In spite of such canny assesments Kant’s question, “What am I entitled to hope?” imposes itself at such times and it may point to nothing more, although this is already a lot, a tremendous amount perhaps, than, at the centre of the storm, a peaceful acceptance of fate – even the absurd fate imposed by drugs and organ failure.
The precise sense of Kant’s rational hope is not for an afterlife but simply that there be a larger cosmic order in which justice prevails and happiness is the reward of virtue. I would venture to add that it is an impersonal hope because in it one aligns oneself with reason – a subjunctive hope: may justice prevail! “Mathematics works,” a pure mathematician friend once reported after a stay in hospital for some painful chemotherapy. Kant’s hope would seem to be of a similar nature, “to find the self is to forget the self,” because if one were to personalise the whole thing and to try to estimate how much happiness was due to one for the sake of one’s virtuous deeds one would by that very act be diminishing them.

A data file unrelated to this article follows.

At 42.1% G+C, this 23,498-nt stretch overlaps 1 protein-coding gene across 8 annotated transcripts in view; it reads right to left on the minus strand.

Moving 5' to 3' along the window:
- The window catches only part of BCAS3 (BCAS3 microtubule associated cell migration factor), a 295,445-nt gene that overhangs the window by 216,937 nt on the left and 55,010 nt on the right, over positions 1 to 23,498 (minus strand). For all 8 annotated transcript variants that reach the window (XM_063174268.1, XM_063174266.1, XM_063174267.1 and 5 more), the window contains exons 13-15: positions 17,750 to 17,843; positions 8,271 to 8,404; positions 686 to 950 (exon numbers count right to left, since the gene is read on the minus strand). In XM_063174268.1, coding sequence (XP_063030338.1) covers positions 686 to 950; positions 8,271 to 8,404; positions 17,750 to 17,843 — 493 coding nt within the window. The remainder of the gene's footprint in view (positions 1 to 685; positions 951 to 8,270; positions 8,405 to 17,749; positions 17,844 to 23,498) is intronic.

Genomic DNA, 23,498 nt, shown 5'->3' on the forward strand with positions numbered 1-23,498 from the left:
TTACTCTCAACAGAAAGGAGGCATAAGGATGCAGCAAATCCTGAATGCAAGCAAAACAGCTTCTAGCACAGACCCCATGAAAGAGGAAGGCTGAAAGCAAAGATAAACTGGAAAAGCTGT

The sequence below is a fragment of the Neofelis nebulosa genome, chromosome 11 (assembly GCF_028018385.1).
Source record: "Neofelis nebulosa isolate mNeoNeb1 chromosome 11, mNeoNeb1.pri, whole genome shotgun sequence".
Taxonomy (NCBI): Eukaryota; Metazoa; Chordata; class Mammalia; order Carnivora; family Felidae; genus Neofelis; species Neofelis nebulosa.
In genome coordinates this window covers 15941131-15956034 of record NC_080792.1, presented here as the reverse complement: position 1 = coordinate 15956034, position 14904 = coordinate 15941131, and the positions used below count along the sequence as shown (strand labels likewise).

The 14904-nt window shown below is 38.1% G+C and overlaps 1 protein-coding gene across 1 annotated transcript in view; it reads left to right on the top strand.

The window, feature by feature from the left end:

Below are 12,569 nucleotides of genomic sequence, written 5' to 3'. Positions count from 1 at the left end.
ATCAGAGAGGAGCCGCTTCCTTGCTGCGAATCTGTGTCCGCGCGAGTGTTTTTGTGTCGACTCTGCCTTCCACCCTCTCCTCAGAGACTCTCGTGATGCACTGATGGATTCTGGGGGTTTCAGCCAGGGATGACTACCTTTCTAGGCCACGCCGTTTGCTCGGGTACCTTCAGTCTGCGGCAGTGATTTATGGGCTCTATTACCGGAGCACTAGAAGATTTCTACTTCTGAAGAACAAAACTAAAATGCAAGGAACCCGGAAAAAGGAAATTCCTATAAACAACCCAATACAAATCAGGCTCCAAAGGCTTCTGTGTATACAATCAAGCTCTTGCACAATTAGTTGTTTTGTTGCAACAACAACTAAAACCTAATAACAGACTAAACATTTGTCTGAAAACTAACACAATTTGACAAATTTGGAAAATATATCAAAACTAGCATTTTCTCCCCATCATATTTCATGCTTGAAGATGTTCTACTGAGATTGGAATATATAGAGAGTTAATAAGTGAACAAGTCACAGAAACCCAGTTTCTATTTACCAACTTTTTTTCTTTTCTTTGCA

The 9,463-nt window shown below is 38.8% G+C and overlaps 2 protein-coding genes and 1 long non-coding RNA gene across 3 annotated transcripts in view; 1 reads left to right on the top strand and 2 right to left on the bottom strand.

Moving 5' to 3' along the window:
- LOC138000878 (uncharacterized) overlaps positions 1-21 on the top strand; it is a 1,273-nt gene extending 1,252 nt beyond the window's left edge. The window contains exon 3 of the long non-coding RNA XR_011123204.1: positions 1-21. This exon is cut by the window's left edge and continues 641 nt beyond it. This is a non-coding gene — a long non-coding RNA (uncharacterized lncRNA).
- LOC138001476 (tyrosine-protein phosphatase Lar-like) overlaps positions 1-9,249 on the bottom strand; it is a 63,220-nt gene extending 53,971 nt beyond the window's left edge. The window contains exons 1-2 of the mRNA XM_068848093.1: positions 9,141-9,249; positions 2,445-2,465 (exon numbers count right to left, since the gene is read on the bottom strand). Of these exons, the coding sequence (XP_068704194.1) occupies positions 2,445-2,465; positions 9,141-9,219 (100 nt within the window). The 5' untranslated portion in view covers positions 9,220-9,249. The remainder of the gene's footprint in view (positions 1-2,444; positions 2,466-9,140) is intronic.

Like you I am feeling around for what “realm of essence” is the rightful home of Lévinas’ hope. The realm of the ideas of reason seems too remote for the work of religion which ought to lie somewhere between Kant and Miguel da Unamuno. For Unamuno the primal scene is when we are lying in extremis and all abstractions have been burned away and desire with concentrated fury fixes upon its first and last prize, indefinite continuation of ME. The wisdom of religion is to see that this bravado is just another evasion, a way of getting away from the self, away from the place where we are most wounded, most incomplete, most answerable for the way we have lived, where the possibility of hope, or of forgivness, might melt us, might touch us most to the quick.
Or is this perhaps too Christian a view of the soul’s drama? Is a ‘quasi-messianic’ hope of a different order? Whatever it be I don’t think the religious can be separated from a certain yoking of opposite categories, a metaphysical catachresis, something almost in bad taste, an intercourse of the human and the divine, of the evanescent and the eternal.